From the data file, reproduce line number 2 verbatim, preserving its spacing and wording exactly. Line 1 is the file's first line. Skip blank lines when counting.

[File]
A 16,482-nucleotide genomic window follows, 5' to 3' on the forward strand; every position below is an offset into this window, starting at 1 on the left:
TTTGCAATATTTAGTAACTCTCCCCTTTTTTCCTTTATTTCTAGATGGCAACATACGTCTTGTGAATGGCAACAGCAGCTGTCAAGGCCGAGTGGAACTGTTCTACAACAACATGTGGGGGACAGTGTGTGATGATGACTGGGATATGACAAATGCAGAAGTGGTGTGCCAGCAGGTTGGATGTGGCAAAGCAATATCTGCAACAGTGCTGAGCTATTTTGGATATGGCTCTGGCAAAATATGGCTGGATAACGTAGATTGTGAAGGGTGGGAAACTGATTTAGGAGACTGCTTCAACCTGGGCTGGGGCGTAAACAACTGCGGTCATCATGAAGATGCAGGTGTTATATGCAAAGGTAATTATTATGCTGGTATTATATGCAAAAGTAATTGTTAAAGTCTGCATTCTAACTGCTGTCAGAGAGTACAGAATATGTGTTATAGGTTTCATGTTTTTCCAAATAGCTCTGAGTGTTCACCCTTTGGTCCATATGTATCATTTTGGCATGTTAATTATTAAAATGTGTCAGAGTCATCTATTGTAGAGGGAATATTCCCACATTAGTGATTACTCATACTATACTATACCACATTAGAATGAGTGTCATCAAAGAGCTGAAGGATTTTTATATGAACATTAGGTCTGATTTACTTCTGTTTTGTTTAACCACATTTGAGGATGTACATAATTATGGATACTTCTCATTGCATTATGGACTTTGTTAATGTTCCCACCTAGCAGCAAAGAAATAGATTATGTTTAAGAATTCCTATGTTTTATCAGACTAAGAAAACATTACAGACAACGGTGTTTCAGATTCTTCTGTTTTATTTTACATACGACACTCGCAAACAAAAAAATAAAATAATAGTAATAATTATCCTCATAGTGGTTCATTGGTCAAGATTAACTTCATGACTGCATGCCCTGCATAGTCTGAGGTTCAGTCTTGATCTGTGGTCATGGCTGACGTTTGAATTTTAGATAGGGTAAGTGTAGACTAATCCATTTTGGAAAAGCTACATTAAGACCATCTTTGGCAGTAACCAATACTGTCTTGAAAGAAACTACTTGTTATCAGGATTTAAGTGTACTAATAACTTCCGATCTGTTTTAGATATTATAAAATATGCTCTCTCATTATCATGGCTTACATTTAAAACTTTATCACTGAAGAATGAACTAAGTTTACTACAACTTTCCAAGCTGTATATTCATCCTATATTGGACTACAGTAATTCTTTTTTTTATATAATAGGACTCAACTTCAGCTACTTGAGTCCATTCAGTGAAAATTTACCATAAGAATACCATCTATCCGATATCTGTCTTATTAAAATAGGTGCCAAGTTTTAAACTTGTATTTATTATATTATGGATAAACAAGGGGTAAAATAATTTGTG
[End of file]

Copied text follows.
TTTGCAATATTTAGTAACTCTCCCCTTTTTTCCTTTATTTCTAGATGGCAACATACGTCTTGTGAATGGCAACAGCAGCTGTCAAGGCCGAGTGGAACTGTTCTACAACAACATGTGGGGGACAGTGTGTGATGATGACTGGGATATGACAAATGCAGAAGTGGTGTGCCAGCAGGTTGGATGTGGCAAAGCAATATCTGCAACAGTGCTGAGCTATTTTGGATATGGCTCTGGCAAAATATGGCTGGATAACGTAGATTGTGAAGGGTGGGAAACTGATTTAGGAGACTGCTTCAACCTGGGCTGGGGCGTAAACAACTGCGGTCATCATGAAGATGCAGGTGTTATATGCAAAGGTAATTATTATGCTGGTATTATATGCAAAAGTAATTGTTAAAGTCTGCATTCTAACTGCTGTCAGAGAGTACAGAATATGTGTTATAGGTTTCATGTTTTTCCAAATAGCTCTGAGTGTTCACCCTTTGGTCCATATGTATCATTTTGGCATGTTAATTATTAAAATGTGTCAGAGTCATCTATTGTAGAGGGAATATTCCCACATTAGTGATTACTCATACTATACTATACCACATTAGAATGAGTGTCATCAAAGAGCTGAAGGATTTTTATATGAACATTAGGTCTGATTTACTTCTGTTTTGTTTAACCACATTTGAGGATGTACATAATTATGGATACTTCTCATTGCATTATGGACTTTGTTAATGTTCCCACCTAGCAGCAAAGAAATAGATTATGTTTAAGAATTCCTATGTTTTATCAGACTAAGAAAACATTACAGACAACGGTGTTTCAGATTCTTCTGTTTTATTTTACATACGACACTCGCAAACAAAAAAATAAAATAATAGTAATAATTATCCTCATAGTGGTTCATTGGTCAAGATTAACTTCATGACTGCATGCCCTGCATAGTCTGAGGTTCAGTCTTGATCTGTGGTCATGGCTGACGTTTGAATTTTAGATAGGGTAAGTGTAGACTAATCCATTTTGGAAAAGCTACATTAAGACCATCTTTGGCAGTAACCAATACTGTCTTGAAAGAAACTACTTGTTATCAGGATTTAAGTGTACTAATAACTTCCGATCTGTTTTAGATATTATAAAATATGCTCTCTCATTATCATGGCTTACATTTAAAACTTTATCACTGAAGAATGAACTAAGTTTACTACAACTTTCCAAGCTGTATATTCATCCTATATTGGACTACAGTAATTCTTTTTTTTATATAATAGGACTCAACTTCAGCTACTTGAGTCCATTCAGTGAAAATTTACCATAAGAATACCATCTATCCGATATCTGTCTTATTAAAATAGGTGCCAAGTTTTAAACTTGTATTTATTATATTATGGATAAACAAGGGGTAAAATAATTTGTG